European stocks edged higher Tuesday as U.S. equity futures moved further into positive territory as global investors continue to ride this year's bull market to the end ahead of an expected vote by Congressional lawmakers on President Donald Trump's signature tax reform bill.
Wall Street futures look set to extend gains Tuesday, following the 70th record close of the year -- the most ever in a single year -- last night for the Dow Jones Industrial Average, with contracts tied to the benchmark rising 30 points in early European trading and those linked to the broader S&P 500 marked 1.75 points, or 0.06%, to the upside.
European stocks reacted in kind, although early gains were tempered by modestly stronger currencies in both Britain and the Continent, as the FTSE 100 in London rose 0.2% in the opening minutes of trading and Germany's DAX performance index bumped 0.08% to the downside. The broadest measure of regional equities, the Stoxx Europe 600 index, was held at a six-week high of 392.70 points.
The dollar index, which tracks the greenback against a basket of six global currencies, softened modestly overnight to trade at 93.58, a move that more closely reflects the bond market's recent sombre tone on growth. Benchmark 10-year U.S. Treasury yields are holding steady at around 2.39% while 2-year notes were marked at 1.83%, suggesting bond investors feel the $1.5 trillion tax reform bill may provide a short-term spike in inflation but won't necessarily ignite sustainable longer-term growth.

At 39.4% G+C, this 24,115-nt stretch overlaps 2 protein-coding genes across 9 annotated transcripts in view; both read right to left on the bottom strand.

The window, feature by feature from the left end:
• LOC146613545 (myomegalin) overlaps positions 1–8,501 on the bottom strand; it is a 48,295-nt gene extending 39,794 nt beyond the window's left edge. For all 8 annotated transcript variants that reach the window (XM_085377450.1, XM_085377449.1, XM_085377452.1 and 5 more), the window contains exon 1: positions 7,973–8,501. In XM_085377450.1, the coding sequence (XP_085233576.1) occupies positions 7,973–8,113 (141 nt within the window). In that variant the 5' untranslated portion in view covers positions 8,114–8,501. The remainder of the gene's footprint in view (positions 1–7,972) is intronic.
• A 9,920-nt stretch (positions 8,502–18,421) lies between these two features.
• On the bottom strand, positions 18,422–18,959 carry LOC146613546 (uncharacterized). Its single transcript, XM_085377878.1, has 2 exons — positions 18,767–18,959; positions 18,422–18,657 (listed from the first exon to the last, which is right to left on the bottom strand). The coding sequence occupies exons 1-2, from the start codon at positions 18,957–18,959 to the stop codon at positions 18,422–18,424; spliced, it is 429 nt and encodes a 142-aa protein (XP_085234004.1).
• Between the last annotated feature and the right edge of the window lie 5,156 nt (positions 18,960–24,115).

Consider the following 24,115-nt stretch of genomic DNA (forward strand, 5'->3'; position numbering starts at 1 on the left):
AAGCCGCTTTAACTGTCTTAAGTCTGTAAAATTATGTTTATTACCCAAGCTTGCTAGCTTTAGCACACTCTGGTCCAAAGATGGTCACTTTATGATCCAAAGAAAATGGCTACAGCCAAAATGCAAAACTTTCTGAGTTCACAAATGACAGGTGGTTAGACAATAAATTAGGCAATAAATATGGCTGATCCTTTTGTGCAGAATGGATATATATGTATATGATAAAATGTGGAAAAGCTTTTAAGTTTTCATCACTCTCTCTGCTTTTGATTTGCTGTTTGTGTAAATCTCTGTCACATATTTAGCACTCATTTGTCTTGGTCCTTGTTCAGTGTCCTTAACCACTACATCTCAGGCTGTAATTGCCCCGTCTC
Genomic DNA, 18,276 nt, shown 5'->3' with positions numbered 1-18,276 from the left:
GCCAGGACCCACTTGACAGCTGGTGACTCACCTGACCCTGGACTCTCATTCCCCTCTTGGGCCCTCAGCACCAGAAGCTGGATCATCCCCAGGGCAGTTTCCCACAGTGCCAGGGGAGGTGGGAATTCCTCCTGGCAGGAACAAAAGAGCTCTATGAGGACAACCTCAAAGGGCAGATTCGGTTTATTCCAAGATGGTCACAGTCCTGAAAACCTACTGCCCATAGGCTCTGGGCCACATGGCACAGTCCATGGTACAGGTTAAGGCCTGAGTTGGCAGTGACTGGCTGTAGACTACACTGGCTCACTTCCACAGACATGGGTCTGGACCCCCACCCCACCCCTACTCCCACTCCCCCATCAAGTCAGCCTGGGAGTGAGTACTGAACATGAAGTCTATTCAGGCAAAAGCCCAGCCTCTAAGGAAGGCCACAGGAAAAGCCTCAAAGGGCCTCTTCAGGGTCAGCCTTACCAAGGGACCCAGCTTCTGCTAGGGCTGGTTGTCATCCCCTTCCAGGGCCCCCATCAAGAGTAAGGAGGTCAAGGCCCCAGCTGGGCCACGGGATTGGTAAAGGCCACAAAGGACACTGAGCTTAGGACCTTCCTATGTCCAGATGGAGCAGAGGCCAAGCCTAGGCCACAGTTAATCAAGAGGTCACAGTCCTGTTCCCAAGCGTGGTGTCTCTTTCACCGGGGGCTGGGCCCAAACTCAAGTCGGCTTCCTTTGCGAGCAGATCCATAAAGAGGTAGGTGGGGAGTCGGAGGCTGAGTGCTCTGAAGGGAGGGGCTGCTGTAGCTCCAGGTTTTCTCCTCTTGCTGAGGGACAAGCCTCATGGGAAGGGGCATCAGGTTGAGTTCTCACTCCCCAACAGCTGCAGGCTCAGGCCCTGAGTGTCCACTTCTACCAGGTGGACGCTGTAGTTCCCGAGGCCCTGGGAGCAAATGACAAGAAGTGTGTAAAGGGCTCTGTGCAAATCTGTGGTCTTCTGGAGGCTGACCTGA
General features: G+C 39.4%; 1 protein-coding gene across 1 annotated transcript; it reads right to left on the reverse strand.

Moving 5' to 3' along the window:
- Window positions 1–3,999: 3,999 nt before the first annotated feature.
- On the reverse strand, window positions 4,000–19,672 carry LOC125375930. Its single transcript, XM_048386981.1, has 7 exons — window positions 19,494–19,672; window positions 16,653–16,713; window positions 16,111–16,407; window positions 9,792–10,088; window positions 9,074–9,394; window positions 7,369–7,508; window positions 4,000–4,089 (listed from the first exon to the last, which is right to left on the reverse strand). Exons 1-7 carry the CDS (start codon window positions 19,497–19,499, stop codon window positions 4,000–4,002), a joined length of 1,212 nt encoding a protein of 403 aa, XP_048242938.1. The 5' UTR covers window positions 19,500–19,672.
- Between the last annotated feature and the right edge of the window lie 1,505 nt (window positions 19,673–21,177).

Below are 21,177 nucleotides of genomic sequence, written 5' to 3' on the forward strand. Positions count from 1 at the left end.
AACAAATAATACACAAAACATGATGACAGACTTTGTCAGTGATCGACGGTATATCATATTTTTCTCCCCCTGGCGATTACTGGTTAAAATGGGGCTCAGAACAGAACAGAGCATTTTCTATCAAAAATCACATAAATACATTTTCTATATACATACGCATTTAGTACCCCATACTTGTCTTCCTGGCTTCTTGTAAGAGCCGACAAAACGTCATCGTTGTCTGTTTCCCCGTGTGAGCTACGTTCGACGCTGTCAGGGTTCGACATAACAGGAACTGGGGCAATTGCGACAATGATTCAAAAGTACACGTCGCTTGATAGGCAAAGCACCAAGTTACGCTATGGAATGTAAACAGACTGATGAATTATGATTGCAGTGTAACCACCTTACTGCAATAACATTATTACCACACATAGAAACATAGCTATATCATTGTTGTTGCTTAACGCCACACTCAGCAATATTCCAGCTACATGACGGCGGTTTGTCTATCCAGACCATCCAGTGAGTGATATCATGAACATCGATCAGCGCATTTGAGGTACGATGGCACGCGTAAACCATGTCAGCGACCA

The dollar's pullback also kept a lid on gains for stocks in Asia, although Japan's Nikkei 225 still ended up closing 0.15% to the good at 22,868 points while the region-wide MSCI Asia ex-Japan index clawed it way to a 0.07% gain as the session drew to a close.
Bitcoin prices were also largely stable from yesterday's closing levels, as futures contracts from both the CME Group and the CBOE smooth out price differentials between buying the cryptocurrent for immediate delivery or for settlement in the month of January.
Spot bitcoins on the bitstamp exchange were seen changing hands at $17,940 each in early European trading, while CBOE futures were priced at $18,580 and CME futures at $18,750 each.
Global oil prices extended gains Tuesday after the operator of the Forties Pipeline System made no changes to the repair time estimate for the pivotal North Sea conduit.
"At this stage it is still too early to say exactly how long the repair will take to complete, and there is no change to the previously indicated timescale of two to four weeks from 11th Dec.," the Ineos Group noted. "We will work to complete this as quickly as possible but safety is our highest priority."
Brent oil prices for February delivery were marked 0.3% higher at $63.60 following the statement, while February delivery prices for West Texas crude rose 0.5% to $57.44 per barrel. The moves, however, narrowed the spread between the two benchmark to around $6.14, around $1 lower than the two-and-a-half year high it touched when the Forties System shutdown was first reported last week.